Imagine what would you do if you could automate all the repetitive and boring activities you perform using internet, like checking every day the first results of Google for a given keyword, or download a bunch of files from different websites.
In this post you’ll learn to use Selenium with Python, a Web Scraping tool that simulates a user surfing the Internet. For example, you can use it to automatically look for Google queries and read the results, log in to your social accounts, simulate a user to test your web application, and anything you find in your daily live that it’s repetitive. The possibilities are infinite! 🙂
*All the code in this post has been tested with Python 2.7 and Python 3.4.
Install and use Selenium
Selenium is a python package that can be installed via pip. I recommend that you install it in a virtual environment (using virtualenv and virtualenvwrapper).
To install selenium, you just need to type:
$ pip install selenium
Once you have Selenium and Firefox installed, create a python file, selenium_script.py. We are going to initialize a browser using Selenium:
import time from selenium import webdriver driver = webdriver.Firefox() time.sleep(5) driver.quit()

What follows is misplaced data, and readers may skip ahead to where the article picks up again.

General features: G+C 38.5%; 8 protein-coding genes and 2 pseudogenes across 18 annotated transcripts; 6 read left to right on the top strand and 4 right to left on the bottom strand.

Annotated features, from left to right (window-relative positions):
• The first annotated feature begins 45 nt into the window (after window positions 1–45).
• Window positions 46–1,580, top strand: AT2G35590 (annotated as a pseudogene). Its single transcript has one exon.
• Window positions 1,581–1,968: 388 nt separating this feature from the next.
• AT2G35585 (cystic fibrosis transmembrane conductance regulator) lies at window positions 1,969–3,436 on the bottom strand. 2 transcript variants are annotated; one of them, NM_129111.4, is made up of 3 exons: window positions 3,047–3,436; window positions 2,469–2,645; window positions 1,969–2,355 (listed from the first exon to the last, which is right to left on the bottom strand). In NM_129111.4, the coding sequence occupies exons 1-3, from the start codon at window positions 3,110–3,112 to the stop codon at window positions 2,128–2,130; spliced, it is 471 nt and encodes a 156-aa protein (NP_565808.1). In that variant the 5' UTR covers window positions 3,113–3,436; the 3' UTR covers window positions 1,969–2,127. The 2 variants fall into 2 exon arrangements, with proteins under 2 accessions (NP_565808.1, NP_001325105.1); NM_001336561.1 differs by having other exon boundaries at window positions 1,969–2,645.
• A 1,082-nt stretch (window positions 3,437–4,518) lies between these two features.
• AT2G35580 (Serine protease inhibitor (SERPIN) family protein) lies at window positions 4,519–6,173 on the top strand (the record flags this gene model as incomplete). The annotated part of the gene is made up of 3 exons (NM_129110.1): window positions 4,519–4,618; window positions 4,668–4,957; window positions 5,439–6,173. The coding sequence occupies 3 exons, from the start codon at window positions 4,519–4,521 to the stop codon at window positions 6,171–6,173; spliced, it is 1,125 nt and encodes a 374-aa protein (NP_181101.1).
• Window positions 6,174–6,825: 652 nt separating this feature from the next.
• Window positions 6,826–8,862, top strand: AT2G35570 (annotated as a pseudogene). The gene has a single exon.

This just initializes a Firefox instance, waits for 5 seconds, and closes it.
Well, that was not very useful…
How about if we go to Google and search for something?
Web Scraping Google with Selenium
Let’s make a script that loads the main Google search page and makes a query to look for “Selenium”:
import time from selenium import webdriver from selenium.webdriver.common.by import By from selenium.webdriver.support.ui import WebDriverWait from selenium.webdriver.support import expected_conditions as EC from selenium.common.exceptions import TimeoutException def init_driver(): driver = webdriver.Firefox() driver.wait = WebDriverWait(driver, 5) return driver def lookup(driver, query): driver.get("http://www.google.com") try: box = driver.wait.until(EC.presence_of_element_located( (By.NAME, "q"))) button = driver.wait.until(EC.element_to_be_clickable( (By.NAME, "btnK"))) box.send_keys(query) button.click() except TimeoutException: print("Box or Button not found in google.com") if __name__ == "__main__": driver = init_driver() lookup(driver, "Selenium") time.sleep(5) driver.quit()
In the previous code:
- the function init_driver initializes a driver instance.
- creates the driver instance
- adds the WebDriverWait function as an attribute to the driver, so it can be accessed more easily. This function is used to make the driver wait a certain amount of time (here 5 seconds) for an event to occur.
- the function lookup takes two arguments: a driver instance and a query lookup (a string).
- it loads the Google search page
- it waits for the query box element to be located and for the button to be clickable. Note that we are using the WebDriverWait function to wait for these elements to appear.
- Both elements are located by name. Other options would be to locate them by ID, XPATH, TAG_NAME, CLASS_NAME, CSS_SELECTOR , etc (see table below). You can find more information here.
- Next, it sends the query into the box element and clicks the search button.
- If either the box or button are not located during the time established in the wait function (here, 5 seconds), the TimeoutException is raised.